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It’s been 10 years since Ronald George became chief justice of the California Supreme Court. Cal Law reflects on his legacy with a series profiling five of the seven justices who have been on the court the longest. Even after 10 years on the job, Ronald George shows not the remotest sign of stepping down as chief justice of the California Supreme Court. At a spry 66, he’s as tireless as the Energizer Bunny, whether he’s grilling attorneys during oral arguments, playing the political game with legislators in Sacramento or just working a roomful of admirers with a firm handshake and a big smile. And he genuinely loves what he’s doing. In fact, as his one-decade anniversary as the court’s top dog quickly approaches this Monday, many predict George could still be chief justice in 2016, and possibly 2026. A fit man who hikes, skis and runs marathons � including those in New York and Boston � George has already served as chief justice longer than all but three of his 26 predecessors. Former Assembly Democrat Phillip Isenberg, a fan of George’s who is a partner in Sacramento’s Isenberg/O’Haren, crows “10 more years, 10 more years” when the moderate Republican’s name comes up. “People like him, people trust him, people believe in him � even when they disagree with him,” Isenberg says. Certainly, another 10 or 20 years as chief justice would cement George’s legacy. But even now, friends, acquaintances and critics say, George has made a sizable mark. If he resigned today, they say, the native Los Angeleno would go down in history as an astute administrator who reshaped the state’s judicial system and its facilities, and as a savvy politician who, through his rulings and persuasive personality, muscled up the judiciary as a legitimate and independent third branch of government. “No one disputes that the chief justice is a great jurist,” says state Sen. Joseph Dunn, D-Garden Grove. “What few understand is how well he has managed the development of the judiciary both within the branch and as to the other two branches of government. We are poised to secure the independence and security of the judicial branch in California solely because of Chief Justice Ron George.” Over time, however, the chief has garnered critics who believe he’s cozied up too much to the legislative and executive branches of government. And some outright enemies think he’s consolidated too much power in his office while discouraging dissent by his colleagues. George’s supporters see those criticisms as politically na�ve. In fact, Dunn, chairman of the Senate Judiciary Committee, says George understands politics in a way “that I have never seen in any previous chief justice.”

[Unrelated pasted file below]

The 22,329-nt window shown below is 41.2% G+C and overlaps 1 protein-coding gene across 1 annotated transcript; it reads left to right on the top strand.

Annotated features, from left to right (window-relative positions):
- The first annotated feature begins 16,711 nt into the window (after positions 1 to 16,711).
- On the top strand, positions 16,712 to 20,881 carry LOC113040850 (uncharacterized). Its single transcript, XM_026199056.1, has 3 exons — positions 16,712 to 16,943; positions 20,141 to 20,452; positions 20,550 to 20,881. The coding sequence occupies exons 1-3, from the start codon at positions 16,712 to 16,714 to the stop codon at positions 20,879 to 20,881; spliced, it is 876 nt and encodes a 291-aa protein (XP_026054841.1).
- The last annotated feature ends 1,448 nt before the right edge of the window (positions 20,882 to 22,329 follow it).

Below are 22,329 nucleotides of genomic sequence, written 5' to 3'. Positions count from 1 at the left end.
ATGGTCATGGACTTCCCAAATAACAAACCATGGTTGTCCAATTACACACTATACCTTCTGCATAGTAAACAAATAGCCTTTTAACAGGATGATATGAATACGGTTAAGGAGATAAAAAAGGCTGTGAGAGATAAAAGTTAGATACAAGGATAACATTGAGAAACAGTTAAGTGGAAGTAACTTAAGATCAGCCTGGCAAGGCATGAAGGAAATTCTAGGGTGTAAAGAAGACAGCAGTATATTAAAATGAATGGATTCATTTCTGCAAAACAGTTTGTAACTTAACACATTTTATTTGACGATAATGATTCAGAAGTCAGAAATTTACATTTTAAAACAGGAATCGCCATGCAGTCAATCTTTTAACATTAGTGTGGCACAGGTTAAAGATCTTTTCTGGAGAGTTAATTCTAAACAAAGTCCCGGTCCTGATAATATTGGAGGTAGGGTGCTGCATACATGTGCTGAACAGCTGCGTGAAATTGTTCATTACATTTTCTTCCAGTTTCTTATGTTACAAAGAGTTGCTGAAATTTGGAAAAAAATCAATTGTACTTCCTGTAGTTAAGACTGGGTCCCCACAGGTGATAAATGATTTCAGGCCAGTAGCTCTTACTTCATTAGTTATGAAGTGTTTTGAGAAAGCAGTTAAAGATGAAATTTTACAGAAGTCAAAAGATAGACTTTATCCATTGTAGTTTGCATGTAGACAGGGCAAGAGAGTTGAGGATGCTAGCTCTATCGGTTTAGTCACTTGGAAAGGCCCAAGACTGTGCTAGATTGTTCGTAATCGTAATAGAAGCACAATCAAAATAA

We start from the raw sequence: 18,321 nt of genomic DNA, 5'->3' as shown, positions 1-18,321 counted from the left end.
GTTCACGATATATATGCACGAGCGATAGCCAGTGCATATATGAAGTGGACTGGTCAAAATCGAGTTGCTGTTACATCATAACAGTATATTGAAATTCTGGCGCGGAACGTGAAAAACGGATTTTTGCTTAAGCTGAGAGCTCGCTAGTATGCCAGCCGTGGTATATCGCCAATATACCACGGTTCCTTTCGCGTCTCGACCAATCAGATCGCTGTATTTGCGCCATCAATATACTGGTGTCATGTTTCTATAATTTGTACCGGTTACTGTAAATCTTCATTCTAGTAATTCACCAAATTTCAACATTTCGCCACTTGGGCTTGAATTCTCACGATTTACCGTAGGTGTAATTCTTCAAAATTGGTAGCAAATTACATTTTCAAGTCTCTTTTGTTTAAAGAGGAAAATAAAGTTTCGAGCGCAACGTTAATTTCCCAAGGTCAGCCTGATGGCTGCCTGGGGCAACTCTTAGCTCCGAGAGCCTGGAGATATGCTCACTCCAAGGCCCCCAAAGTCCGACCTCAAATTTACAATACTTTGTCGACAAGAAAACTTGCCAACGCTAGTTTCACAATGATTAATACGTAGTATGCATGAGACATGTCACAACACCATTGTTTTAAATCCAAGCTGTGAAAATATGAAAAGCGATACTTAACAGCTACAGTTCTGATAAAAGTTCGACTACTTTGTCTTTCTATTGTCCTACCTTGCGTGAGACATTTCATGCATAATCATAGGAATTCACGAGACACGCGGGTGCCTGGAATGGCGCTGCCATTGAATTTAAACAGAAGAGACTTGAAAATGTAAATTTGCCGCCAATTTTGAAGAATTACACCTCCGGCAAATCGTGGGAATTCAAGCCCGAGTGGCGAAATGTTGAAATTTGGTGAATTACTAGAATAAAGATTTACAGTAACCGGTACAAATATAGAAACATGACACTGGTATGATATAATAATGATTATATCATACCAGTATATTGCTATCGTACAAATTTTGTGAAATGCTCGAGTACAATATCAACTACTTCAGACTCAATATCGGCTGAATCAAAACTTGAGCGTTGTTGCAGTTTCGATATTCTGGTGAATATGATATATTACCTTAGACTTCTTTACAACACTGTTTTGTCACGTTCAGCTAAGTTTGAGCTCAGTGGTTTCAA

Ronald George’s 10-years as chief justice

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